How much time does it take to reform the Vatican? A lot
CNA's Vatican Observer

How much time does it take to reform the Vatican? A lot

 The Vatican Seal. Credit: Dale Napier via Flickr (CC BY-NC-SA 2.0).
The Vatican Seal. Credit: Dale Napier via Flickr (CC BY-NC-SA 2.0).

.- Already two years into the reform process of the Roman Curia, progress might seem slow. But cardinals on the Pope's advisory council say efforts – which may soon include new “super” congregations – are moving forward at a normal pace.

“Reform will take time,” stressed Honduran Cardinal Oscar Rodríguez Maradiaga April 15.

Cardinal Maradiaga is part of the nine-member Council of Cardinal Advisors instituted by Pope Francis shortly after his election, to aid him in governing the Church and to reform the Roman Curia.

The Curia is currently ordered by “Pastor bonus,” the apostolic constitution issued by Bl. John Paul II in 1988 which regulates and defines the charges, duties and composition of the offices of the Vatican administration. The Council of Cardinals is now working to prepare a new constitution to govern the body.

Cardinal Maradiaga noted that “Pastor bonus” took several years to implement. “We cannot suppose (a new constitution) is going to be accomplished in short time.”

The drafting of a new constitution has not yet begun, nor have decisions yet been made about a drafting committee for the document.

German Cardinal Reinhard Marx, another member of the advisory council group, told CNA/EWTN News March 24 that “another year may be needed to draft the new constitution.”

The next concrete step in the reform process may be establishing a special sub-commission to study how to put into effect the proposals for Curia reform up to this point.

The Council of Cardinals met most recently April 13-15. Following that meeting, Father Federico Lombardi, director of the Holy See Press Office, said that most of the gathering has been dedicated “to a reflection on methodology to be put into effect” this year and next.

In addition, the cardinals considered earlier comments on Curia reform made during the February consistory, which brought together cardinals from across the globe. More than 60 speeches on the topic of Curia reform were made during that time, Fr. Lombardi said.

One area where reform could move forward quickly is in the establishment of two super-Congregations – one for Charity, Justice and Peace, and the other for Laity, Family and Life. These two super-dicasteries would take over the functions and tasks of six current Pontifical Councils, thus streamlining the shape of the Curia.

No objections had been raised to this change, which could “take place even before a new Pastoral Constitution is drafted,” Fr. Lombardi said.

The committee for communication issued an interim report, which was presented at the February consistory, Fr. Lombardi told journalists. “As the report met the expectations of the cardinals, and was not rejected, it turned into a final report.”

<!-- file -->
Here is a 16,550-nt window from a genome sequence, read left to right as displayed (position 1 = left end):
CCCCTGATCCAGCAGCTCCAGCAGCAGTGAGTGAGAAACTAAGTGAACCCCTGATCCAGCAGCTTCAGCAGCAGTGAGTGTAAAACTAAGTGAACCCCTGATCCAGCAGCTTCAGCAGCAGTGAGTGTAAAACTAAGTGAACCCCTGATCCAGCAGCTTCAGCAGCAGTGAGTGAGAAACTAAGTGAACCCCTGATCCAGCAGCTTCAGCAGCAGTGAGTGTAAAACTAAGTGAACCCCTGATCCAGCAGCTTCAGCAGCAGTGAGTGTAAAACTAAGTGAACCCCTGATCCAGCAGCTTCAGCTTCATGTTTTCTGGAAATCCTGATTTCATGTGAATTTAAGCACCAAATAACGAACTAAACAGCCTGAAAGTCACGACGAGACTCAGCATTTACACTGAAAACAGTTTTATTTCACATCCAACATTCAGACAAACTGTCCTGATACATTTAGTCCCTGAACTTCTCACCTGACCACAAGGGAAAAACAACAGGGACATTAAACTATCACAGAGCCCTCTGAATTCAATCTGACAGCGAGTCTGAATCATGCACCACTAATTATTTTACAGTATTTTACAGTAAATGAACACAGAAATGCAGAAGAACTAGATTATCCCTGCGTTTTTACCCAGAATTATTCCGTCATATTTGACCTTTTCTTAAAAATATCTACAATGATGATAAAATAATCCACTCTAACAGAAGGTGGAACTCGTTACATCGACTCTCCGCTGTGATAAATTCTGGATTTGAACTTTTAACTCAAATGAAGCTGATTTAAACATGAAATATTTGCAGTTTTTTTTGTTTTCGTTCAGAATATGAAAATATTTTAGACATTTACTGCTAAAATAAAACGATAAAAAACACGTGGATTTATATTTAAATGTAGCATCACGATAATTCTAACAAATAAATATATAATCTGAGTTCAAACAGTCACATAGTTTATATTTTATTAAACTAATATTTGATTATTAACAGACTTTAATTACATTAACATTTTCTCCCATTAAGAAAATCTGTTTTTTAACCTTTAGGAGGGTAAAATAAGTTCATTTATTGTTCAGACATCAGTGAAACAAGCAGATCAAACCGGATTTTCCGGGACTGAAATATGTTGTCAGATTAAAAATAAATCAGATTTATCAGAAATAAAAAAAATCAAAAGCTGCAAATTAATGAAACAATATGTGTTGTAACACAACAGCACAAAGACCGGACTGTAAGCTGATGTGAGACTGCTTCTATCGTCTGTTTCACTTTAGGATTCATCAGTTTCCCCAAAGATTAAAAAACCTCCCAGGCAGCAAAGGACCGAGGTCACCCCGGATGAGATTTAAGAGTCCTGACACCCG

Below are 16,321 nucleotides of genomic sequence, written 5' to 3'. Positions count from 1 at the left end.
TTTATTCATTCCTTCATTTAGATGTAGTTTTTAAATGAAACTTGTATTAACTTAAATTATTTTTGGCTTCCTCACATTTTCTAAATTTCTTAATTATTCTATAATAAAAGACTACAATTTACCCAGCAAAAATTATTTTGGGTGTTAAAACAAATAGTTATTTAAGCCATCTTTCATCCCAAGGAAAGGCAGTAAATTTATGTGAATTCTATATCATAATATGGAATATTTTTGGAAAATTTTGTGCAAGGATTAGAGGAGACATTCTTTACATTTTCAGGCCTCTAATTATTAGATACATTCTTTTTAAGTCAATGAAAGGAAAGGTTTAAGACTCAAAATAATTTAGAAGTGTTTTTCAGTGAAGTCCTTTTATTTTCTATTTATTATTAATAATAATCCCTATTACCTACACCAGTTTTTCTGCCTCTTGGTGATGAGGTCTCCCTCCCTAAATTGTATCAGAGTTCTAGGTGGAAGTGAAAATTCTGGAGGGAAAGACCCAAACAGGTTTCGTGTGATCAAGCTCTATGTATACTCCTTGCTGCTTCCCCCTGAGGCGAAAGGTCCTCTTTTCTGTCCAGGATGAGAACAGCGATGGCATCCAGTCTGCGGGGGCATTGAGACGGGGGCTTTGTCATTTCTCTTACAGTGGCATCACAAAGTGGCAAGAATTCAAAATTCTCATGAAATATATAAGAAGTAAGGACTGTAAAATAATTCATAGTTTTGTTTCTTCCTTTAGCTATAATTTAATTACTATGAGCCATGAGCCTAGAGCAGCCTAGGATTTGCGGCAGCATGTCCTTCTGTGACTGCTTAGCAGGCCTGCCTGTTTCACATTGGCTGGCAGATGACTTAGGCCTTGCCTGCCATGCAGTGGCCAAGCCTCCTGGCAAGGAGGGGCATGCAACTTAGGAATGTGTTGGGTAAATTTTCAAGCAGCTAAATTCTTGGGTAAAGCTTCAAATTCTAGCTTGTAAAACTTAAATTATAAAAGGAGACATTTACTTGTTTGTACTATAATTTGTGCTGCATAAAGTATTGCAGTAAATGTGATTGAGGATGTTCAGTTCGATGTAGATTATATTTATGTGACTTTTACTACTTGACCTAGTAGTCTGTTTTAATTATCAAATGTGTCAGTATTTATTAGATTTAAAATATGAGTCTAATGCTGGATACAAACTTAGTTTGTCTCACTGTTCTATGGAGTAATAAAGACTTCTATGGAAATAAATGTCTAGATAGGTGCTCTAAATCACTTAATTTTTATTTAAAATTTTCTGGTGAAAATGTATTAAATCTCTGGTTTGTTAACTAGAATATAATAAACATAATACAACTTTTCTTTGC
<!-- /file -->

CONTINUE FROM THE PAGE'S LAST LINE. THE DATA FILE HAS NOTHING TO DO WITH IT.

Therefore, he said, “it is foreseeable that the Pope will establish a commission in order to concretely think about how to put into effect the Committee for Communication suggestions.”

Fr. Lombardi said that Cardinal Sean O'Malley of Boston also put on the table the issue of bishops' accountability in cases of abuse.

Cardinal O'Malley chairs the Pontifical Commission for the Protection of Minors, a body created during the Curia reform process. He raised the accountability discussion after a meal he had last month with one of the commission's working groups that communicates with victims.  

The group asked to meet Cardinal O'Malley in Rome to speak with him about some concerns that followed the appointment of Rev. Juan Barros Madrid as bishop of Osorno, Chile.

Protestors had accused Bishop Barros of having covered up sexual abuses committed by Father Fernando Karadima, a priest who had fostered his vocation and been among his close friends decades ago.

The civil case against Fr. Karadima was dismissed as being too far in the past. However, the Congregation for the Doctrine of the Faith completed its own investigation in 2011 and declared 84-year-old Fr. Karadima guilty.

Bishop Barros, along with a number of other prelates, initially did not believe the accusations. Once the reports were confirmed in 2011, Bishop Barros said he “learned about this situation and its diverse and multiple effects with deep astonishment and pain.”

Before his installation, he reiterated in a letter that he had no knowledge of the priest's abuses and neither approved of nor participated in them. “The deep pain that continues to affect the victims for long years profoundly hurts me. And I reiterate along with the whole Church that there is no place in the priesthood for those that commit those abuses,” he added.

According to a source in the Commission for the Protection of Minors, they were concerned because “some reports gave the impressions that newly appointed bishop did not take in serious consideration the alleged accusations,” and so they wanted to make sure that “guidelines for bishops accountability” were made clear by the commission.

All of these issues will be further discussed in the upcoming meetings of the Council of Cardinals, scheduled June 8-10, September 14-16 and December 10-12.

Tags: Catholic News, Pope Francis, Vatican Reform